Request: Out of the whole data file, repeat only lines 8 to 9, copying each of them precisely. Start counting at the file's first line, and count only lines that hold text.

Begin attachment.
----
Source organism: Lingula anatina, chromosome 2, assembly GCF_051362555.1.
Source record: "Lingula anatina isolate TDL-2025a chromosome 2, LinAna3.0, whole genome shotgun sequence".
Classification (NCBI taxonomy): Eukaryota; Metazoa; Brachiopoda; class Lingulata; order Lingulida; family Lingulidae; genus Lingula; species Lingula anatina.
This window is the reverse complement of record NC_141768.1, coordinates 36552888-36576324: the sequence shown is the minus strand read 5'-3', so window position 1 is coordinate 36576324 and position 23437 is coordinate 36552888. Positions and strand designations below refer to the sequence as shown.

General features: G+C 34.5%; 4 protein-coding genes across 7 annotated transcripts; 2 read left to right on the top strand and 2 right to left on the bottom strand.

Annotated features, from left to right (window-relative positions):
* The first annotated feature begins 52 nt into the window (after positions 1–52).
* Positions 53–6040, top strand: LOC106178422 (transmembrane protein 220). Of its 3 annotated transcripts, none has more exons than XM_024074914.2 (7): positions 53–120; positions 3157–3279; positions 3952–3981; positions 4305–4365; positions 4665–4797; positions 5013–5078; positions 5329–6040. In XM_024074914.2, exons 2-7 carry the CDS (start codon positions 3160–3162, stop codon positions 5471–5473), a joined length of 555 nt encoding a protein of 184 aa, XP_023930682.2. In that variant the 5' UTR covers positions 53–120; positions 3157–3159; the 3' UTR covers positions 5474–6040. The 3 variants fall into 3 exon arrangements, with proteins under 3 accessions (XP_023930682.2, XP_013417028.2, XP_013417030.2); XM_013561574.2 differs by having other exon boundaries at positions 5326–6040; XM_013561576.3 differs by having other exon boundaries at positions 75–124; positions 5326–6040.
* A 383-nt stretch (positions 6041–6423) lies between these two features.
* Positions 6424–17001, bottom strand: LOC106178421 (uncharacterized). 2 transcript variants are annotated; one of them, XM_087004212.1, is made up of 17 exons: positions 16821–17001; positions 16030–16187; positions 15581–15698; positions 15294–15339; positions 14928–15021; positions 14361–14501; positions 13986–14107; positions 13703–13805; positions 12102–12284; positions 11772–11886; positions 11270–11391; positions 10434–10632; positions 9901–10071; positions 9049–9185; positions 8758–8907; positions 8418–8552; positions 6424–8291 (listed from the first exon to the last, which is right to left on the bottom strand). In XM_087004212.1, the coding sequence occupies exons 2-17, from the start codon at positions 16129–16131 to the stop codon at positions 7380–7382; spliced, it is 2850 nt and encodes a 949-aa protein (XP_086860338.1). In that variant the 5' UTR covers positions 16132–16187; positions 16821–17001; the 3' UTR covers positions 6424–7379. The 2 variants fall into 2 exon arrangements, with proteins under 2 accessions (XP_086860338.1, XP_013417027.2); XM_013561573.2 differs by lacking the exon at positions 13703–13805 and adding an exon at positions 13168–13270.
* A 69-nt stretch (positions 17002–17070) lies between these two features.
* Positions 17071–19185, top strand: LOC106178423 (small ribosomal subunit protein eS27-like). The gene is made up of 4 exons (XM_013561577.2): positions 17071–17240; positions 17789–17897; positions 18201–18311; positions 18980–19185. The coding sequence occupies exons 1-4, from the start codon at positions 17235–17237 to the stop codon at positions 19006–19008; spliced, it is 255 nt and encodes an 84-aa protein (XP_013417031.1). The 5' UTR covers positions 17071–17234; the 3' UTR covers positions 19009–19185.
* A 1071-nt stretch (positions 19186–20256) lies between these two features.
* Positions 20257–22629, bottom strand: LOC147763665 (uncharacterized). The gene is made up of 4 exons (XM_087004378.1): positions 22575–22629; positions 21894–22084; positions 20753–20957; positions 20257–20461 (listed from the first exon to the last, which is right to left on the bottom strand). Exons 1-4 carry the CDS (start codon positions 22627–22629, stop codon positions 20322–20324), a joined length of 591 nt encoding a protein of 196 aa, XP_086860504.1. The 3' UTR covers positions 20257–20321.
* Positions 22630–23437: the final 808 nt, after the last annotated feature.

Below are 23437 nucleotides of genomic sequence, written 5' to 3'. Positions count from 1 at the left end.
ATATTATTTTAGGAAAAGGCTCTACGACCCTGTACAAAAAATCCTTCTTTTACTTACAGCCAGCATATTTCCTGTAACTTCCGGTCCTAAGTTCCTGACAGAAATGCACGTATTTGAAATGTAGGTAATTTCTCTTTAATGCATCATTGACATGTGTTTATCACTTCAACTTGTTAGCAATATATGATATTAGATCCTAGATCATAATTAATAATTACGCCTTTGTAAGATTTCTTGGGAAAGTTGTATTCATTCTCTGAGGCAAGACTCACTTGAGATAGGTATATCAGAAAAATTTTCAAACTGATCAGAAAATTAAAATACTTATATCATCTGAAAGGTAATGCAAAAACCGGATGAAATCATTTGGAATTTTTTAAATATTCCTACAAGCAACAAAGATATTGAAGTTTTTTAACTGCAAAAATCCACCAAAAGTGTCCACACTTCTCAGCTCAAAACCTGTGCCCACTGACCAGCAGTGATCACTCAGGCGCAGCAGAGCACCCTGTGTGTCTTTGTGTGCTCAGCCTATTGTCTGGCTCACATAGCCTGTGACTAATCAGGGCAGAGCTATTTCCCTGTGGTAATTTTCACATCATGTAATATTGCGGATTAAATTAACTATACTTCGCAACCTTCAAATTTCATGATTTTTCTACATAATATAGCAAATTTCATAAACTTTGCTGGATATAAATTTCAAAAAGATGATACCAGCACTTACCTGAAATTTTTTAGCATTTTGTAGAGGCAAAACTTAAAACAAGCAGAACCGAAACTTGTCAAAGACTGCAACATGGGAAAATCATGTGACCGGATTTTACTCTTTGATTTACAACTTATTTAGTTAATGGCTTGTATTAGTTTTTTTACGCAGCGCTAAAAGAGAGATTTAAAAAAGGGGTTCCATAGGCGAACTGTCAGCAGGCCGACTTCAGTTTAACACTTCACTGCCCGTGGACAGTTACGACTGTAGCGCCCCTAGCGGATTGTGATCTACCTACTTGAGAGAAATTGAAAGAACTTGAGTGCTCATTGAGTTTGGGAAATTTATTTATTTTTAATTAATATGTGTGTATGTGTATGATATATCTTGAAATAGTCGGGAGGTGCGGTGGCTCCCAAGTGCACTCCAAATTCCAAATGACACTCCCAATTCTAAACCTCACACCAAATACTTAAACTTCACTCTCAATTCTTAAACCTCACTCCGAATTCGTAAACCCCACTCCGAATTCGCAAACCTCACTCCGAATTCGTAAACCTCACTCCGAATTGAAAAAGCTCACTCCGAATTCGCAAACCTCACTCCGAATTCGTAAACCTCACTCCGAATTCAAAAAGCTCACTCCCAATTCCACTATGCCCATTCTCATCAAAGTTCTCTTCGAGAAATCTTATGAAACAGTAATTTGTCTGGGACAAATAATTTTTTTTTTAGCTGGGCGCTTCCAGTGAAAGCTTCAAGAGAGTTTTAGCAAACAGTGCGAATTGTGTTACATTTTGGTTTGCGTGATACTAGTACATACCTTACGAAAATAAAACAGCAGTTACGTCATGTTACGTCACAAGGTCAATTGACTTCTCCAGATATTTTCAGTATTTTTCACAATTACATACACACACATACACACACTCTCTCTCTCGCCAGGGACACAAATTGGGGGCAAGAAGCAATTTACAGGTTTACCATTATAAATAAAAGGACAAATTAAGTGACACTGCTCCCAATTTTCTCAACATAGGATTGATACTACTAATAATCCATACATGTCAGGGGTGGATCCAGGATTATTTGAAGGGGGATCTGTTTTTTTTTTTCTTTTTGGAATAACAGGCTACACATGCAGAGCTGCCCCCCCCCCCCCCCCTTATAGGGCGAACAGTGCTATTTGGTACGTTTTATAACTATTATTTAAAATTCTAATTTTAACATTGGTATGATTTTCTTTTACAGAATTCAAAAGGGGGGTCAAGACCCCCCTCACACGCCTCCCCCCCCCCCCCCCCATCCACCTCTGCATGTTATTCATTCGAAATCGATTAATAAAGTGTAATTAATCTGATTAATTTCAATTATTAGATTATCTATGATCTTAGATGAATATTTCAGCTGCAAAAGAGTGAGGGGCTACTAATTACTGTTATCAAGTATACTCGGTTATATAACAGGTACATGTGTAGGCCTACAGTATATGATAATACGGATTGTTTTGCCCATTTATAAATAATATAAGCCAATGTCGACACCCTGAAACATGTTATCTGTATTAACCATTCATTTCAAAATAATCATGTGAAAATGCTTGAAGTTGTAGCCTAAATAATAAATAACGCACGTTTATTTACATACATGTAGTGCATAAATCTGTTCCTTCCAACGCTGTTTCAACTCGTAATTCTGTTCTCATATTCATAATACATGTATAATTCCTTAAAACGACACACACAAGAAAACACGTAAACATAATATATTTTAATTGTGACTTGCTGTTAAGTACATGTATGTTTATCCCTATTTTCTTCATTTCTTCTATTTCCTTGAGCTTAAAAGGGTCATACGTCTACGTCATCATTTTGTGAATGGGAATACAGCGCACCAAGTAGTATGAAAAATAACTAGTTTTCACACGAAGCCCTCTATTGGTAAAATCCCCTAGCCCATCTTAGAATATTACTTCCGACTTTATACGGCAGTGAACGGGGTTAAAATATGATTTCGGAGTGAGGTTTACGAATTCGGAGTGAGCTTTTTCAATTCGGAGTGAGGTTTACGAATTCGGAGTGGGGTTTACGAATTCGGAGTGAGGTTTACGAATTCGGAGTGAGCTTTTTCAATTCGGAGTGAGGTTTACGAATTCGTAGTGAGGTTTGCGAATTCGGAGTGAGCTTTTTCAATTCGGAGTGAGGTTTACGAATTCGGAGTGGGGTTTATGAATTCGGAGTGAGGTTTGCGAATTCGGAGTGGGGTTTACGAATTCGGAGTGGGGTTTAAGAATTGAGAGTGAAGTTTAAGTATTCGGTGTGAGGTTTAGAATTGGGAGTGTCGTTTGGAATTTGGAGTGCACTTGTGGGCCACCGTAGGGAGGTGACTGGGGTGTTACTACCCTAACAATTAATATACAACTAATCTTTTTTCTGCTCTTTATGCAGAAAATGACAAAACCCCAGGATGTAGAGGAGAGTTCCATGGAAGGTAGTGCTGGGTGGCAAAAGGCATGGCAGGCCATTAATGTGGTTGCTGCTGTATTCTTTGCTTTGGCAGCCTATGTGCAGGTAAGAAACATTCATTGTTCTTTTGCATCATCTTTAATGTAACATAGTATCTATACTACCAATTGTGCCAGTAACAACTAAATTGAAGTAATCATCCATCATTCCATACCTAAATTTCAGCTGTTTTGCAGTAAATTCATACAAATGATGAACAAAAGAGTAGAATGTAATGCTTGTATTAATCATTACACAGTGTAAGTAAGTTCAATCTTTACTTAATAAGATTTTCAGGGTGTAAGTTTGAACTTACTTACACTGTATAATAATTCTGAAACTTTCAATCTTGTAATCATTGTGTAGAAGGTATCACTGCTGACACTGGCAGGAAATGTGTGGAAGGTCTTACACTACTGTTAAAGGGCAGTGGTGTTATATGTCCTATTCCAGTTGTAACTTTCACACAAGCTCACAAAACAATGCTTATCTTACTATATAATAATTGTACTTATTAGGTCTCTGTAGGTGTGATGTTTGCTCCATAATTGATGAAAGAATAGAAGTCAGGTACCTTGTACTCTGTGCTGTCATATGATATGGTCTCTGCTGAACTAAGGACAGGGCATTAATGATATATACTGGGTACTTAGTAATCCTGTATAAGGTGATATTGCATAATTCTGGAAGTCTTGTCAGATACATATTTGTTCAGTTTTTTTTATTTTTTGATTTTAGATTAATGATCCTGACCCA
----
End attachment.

* Positions 53–6040, top strand: LOC106178422 (transmembrane protein 220). Of its 3 annotated transcripts, none has more exons than XM_024074914.2 (7): positions 53–120; positions 3157–3279; positions 3952–3981; positions 4305–4365; positions 4665–4797; positions 5013–5078; positions 5329–6040. In XM_024074914.2, exons 2-7 carry the CDS (start codon positions 3160–3162, stop codon positions 5471–5473), a joined length of 555 nt encoding a protein of 184 aa, XP_023930682.2. In that variant the 5' UTR covers positions 53–120; positions 3157–3159; the 3' UTR covers positions 5474–6040. The 3 variants fall into 3 exon arrangements, with proteins under 3 accessions (XP_023930682.2, XP_013417028.2, XP_013417030.2); XM_013561574.2 differs by having other exon boundaries at positions 5326–6040; XM_013561576.3 differs by having other exon boundaries at positions 75–124; positions 5326–6040.
* A 383-nt stretch (positions 6041–6423) lies between these two features.